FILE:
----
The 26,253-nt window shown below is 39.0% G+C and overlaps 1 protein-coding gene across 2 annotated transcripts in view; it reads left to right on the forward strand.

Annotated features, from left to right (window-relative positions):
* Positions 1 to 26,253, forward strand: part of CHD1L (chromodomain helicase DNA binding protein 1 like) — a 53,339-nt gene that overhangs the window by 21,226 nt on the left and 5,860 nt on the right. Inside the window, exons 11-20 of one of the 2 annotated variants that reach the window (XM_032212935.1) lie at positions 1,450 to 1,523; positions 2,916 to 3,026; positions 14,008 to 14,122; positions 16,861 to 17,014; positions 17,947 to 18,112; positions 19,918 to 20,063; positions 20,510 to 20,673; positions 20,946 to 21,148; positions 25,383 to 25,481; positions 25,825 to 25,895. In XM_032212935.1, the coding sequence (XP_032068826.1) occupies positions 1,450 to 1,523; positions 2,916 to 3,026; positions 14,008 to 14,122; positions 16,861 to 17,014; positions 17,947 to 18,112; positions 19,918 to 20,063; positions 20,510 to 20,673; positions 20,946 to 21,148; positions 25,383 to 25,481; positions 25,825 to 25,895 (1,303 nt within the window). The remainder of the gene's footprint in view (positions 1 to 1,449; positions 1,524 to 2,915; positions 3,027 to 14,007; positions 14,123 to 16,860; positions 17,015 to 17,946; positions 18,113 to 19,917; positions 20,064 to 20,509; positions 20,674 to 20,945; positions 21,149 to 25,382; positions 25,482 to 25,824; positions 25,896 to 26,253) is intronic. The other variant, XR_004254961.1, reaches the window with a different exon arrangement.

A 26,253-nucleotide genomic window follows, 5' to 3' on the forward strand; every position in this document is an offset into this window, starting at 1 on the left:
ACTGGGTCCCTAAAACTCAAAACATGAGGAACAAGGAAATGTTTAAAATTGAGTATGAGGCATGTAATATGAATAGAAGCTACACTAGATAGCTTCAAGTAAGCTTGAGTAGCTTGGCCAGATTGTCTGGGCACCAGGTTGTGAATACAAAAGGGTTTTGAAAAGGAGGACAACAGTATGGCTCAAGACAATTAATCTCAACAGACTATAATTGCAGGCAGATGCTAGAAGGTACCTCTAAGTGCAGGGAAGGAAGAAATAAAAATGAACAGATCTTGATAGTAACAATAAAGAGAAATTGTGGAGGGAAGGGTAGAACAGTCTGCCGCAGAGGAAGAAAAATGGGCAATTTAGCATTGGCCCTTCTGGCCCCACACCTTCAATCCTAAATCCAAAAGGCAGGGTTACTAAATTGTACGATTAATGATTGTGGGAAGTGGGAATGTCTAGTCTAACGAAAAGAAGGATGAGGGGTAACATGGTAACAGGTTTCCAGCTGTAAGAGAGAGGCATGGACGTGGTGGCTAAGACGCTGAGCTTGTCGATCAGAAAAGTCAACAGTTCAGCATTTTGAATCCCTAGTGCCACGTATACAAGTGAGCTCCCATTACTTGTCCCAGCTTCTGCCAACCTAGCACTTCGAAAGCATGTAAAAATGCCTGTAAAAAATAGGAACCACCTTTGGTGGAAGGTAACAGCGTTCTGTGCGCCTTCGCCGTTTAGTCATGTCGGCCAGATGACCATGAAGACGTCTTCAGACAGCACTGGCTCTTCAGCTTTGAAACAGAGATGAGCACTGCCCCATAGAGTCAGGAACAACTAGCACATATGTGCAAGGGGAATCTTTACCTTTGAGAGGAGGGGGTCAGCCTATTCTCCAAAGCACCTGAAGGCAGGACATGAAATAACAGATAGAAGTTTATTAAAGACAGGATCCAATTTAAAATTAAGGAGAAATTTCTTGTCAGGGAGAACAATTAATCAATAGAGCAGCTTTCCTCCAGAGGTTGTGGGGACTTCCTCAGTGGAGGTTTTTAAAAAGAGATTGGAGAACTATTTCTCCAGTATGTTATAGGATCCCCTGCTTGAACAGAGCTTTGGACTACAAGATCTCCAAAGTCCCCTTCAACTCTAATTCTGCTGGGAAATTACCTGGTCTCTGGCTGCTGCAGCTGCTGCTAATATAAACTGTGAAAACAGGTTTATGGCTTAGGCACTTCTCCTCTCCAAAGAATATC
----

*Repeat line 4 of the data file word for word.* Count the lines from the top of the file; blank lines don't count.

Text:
A 26,253-nucleotide genomic window follows, 5' to 3' on the forward strand; every position in this document is an offset into this window, starting at 1 on the left: